1. Hard times and bad luck.
Richard Ligon was 60 years old when he shipped out to Barbados in 1647. A fugitive of the upheavals that vexed and troubled Englishmen during the sixteenth century, Ligon recently had lost what capital he had on a drainage project in Lincolnshire (Cahill 1) when a ‘Barbrous Riot,’ probably composed of Roundhead sympathizers, confiscated his land. Apparently Ligon had managed to establish some tenuous Court connection and so found himself, however peripherally, on the losing side of the Civil War. He had become, he wrote, “a stranger in my owne Countrey” who was “stript and rifled of all I had, left destitute of subsistence, and brought to such an Exigent, as I must famish or fly…. ” (Ligon 1)
His prospects never had been good, for although he belonged to the gentry and may have studied at Balliol, Oxford, Ligon was “the fourth son of a third son” and so inherited “a respectable name but diluted fortune.” (Parker 39-40) He did acquire enough money to travel the continent, but there is no record of a wife or children.
2. A man of many talents.
Ligon was either fleeing his creditors, seeking a fortune late in life or both, and his travails have been our gain. It is unclear what precisely he had intended to do once he arrived in the Caribbean. Ligon spent three years there and something that he did wind up doing was write one of the first and best ‘essays on mores’ ever published. (No Peace 153; “a very early and excellent example of the essai sur les moeurs”)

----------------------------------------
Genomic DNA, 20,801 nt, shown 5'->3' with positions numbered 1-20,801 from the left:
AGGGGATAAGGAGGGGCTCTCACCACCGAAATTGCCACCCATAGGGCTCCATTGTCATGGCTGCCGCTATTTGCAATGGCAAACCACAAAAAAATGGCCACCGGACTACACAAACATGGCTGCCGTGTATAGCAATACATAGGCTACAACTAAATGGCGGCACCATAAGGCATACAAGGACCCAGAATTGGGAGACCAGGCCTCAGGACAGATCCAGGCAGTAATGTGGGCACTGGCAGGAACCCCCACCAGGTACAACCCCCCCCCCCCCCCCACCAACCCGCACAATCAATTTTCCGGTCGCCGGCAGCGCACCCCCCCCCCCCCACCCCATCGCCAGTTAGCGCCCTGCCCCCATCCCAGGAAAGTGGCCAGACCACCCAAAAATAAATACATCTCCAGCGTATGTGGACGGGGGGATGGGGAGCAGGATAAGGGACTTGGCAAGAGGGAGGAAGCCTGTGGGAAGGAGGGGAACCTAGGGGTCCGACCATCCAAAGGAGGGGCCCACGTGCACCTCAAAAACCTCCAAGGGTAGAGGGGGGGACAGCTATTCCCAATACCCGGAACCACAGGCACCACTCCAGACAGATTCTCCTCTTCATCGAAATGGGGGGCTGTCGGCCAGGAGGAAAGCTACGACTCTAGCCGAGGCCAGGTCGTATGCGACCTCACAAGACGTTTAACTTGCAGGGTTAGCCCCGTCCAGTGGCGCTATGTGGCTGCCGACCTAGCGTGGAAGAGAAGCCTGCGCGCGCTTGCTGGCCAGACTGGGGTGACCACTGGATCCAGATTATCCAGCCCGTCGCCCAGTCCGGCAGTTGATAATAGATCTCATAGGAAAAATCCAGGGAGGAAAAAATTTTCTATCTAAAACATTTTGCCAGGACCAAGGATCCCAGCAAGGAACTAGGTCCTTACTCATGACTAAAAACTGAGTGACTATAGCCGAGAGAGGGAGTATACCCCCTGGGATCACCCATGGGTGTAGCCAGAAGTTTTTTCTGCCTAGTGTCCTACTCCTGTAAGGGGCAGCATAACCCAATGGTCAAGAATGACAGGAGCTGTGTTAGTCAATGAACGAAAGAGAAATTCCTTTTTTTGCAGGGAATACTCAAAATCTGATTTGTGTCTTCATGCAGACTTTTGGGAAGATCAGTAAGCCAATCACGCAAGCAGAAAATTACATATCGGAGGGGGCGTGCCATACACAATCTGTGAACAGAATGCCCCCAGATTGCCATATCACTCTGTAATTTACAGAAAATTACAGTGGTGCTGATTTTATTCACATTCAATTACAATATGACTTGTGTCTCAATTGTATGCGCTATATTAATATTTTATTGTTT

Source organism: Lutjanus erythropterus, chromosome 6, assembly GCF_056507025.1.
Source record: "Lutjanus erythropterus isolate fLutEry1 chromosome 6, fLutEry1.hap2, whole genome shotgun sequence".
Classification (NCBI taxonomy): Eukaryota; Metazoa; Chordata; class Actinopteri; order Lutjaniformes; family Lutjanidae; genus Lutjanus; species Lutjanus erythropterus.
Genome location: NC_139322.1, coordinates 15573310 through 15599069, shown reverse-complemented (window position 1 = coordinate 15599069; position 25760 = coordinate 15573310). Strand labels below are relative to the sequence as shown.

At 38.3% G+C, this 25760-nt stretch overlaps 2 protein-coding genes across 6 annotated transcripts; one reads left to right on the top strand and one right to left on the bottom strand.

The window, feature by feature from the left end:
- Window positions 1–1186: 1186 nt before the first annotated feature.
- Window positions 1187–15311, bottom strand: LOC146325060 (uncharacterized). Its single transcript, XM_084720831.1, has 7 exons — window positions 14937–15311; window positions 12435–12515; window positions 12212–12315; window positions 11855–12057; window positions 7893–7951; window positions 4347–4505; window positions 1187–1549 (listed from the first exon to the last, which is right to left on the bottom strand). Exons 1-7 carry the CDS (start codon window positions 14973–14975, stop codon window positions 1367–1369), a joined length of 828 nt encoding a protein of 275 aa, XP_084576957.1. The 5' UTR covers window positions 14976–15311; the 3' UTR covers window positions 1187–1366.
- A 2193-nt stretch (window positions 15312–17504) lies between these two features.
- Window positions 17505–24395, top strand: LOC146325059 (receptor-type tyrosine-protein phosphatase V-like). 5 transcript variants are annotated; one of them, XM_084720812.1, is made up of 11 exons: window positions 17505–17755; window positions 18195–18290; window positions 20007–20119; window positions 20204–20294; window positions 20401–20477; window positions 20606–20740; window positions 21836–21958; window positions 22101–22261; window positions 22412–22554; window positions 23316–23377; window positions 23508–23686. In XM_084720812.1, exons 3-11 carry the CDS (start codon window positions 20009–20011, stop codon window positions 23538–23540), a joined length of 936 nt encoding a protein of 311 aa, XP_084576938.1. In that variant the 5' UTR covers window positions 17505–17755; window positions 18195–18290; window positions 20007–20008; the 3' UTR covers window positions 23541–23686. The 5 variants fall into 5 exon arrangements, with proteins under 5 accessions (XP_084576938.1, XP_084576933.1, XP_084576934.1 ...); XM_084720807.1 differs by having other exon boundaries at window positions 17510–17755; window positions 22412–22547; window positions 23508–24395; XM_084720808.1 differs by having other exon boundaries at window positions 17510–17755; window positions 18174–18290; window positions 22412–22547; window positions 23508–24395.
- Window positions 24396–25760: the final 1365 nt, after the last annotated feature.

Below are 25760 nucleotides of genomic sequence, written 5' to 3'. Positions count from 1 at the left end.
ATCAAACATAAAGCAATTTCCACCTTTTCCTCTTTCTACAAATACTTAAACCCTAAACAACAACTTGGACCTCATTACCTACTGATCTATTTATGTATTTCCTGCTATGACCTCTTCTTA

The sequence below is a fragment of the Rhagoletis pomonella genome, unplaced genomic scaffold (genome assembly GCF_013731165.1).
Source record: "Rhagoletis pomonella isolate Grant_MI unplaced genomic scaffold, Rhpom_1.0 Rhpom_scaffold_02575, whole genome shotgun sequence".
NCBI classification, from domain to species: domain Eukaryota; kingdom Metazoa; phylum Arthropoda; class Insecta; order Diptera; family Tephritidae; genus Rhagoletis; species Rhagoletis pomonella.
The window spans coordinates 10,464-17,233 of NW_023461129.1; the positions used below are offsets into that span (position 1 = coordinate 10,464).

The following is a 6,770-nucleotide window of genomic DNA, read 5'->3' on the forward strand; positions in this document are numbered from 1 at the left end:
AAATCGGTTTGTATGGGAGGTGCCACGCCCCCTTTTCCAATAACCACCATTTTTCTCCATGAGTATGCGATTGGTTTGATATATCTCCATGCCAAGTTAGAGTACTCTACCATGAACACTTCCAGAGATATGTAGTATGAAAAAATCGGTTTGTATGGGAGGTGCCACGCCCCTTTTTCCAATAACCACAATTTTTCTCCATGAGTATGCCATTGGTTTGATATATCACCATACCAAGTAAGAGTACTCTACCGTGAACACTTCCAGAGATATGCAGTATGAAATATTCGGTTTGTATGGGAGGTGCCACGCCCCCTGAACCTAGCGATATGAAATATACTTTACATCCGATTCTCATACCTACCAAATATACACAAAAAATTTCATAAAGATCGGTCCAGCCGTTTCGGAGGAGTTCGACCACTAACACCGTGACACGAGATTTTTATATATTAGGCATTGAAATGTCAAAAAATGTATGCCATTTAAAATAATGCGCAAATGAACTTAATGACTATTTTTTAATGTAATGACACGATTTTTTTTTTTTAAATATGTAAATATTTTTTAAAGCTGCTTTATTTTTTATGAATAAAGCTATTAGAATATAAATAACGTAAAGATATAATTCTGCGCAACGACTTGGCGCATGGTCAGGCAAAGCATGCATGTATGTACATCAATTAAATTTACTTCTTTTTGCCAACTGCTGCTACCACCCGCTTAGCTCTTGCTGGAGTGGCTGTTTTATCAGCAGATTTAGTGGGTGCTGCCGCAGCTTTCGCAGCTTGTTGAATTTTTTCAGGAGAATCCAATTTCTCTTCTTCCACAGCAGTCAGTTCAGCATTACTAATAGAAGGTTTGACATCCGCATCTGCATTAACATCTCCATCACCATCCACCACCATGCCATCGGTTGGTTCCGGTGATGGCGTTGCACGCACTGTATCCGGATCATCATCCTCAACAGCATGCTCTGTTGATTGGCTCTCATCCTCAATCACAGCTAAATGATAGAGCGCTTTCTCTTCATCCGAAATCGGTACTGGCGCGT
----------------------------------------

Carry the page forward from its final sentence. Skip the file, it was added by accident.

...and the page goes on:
He did other things as well, for Ligon was nothing if not a polymath. In the judgment of the estimable Carl and Roberta Bridenbaugh, he was the “best informed gentleman, architect, and engineer who ever went out to any of the English plantations in the seventeenth century.” (No Peace 39) They are effusive about him:
“Richard Ligon demonstrated beyond all doubt that he was the true Renaissance man in capacity, knowledge, in spirit and action. In fact it would be difficult to discover among the colonists of any other nation in the New World throughout the seventeenth century a more cultured individual.” (No Peace 151)
He was even more than all of that. His “knowledge of ship-handling and navigation, and of animal husbandry,” not to mention cartography, horticulture and music, was extraordinary. Ligon also “was exceptional for his interest in diets, good eating, and wide knowledge of how to prepare and cook foods.” (No Peace 47, 151n38)